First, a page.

4. dan,

    yes, it is true, we all retributivist concepts to our justice system…but what makes the dp unique is that there nothing can be undone when the punishment is wrongly given when the person is exoniated…you can pay back a fine, release someone from jail, but you can’t unkill someone…i believe this is one of a few reasons illinios’ governnor cited for the moritnorum when they found out how many innocent people the state was killling…

    i believe revenge is a dangerous reaction for a person to have, so i fear it more when it comes from the state…as simon weisenthal, the late nazi criminal hunter said, “justice, not revenge.”

    let’s join the 21st,
    ari p.
       —Ari P.    Jan. 18 '06 - 08:36AM    #
  5. Ari,

    I don’t think it’s as simple as you claim it to be. If you put someone in prison for 15 years and then realize it was a mistake, letting him/her out does not undo the punishment. Those years are lost.

    With respect to your earlier comment, of course the state has to medically intervene when someone on death row has a heart attack or any other acute or long-term medical issue. Until the punishment is actually carried out, the prisoner may have other avenues. The sentence could be commuted. A court might overturn the verdict or the punishment.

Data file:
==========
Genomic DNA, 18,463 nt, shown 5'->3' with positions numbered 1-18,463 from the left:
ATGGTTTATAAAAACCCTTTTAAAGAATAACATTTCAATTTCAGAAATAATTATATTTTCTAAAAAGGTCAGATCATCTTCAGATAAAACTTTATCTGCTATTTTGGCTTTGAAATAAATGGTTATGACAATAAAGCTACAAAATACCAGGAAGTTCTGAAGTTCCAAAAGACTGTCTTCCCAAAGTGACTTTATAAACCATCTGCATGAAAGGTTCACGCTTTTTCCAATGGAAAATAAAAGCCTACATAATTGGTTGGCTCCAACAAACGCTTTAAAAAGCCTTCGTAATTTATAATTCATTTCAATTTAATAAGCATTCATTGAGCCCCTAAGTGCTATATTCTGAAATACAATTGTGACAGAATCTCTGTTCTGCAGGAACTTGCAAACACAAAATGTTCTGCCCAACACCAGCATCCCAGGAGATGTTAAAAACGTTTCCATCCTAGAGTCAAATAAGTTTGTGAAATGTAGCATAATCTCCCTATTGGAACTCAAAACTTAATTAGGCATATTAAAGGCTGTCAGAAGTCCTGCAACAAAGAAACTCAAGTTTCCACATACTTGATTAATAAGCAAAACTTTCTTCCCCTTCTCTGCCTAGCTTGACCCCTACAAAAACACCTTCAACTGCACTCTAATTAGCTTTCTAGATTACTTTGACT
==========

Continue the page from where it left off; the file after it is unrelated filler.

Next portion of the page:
Like I said, in my first comment, I’m against the death penalty. But let’s provide good arguments against the practice. And anyone who expresses the view that the physically disabled are in the same penal class as children should be challenged by those of us against the death penalty.
       —H.S.    Jan. 18 '06 - 11:09AM    #
  6. I believe that Michigan was the first english speaking government, in the world I think, to eliminate the death penalty.

    I looked around for that info quickly, found this interesting site http://deathpenaltyinfo.msu.edu/ – but no confirmation of it. Anyone else?
       —Mark    Jan. 18 '06 - 11:45AM    #
  7. Ari,

    You don’t need a study to prove that the death penalty is a deterence to crime. If a person is dead, you can logically conclude that they will no longer be committing crimes and victimizing the innocent. It certainly deters the individual who is executed. However, locking up a person for life keeps them from committing crimes against the general population as well. I am opposed to the death penalty only because mistakes happen and sometimes innocent persons are convicted.

    People are not incarcerated out of revenge. They are sent to prison because they have shown they are incapable of living by societal rules and they are separated from us for our safety. Prisons rehab a very small percentage. Chances are high that an individual will commit more crimes once they are released from prison. They don’t deserve to have better housing than our volunteer soldiers, who live in tents in 100 degree plus temps in Afghanistan and Iraq, eat MRE’s and risk their lives each day. They shouldn’t get special job skills training in prison either. We should spend our limited tax dollars to train those individuals who are economically disadvantaged yet don’t resort to crime.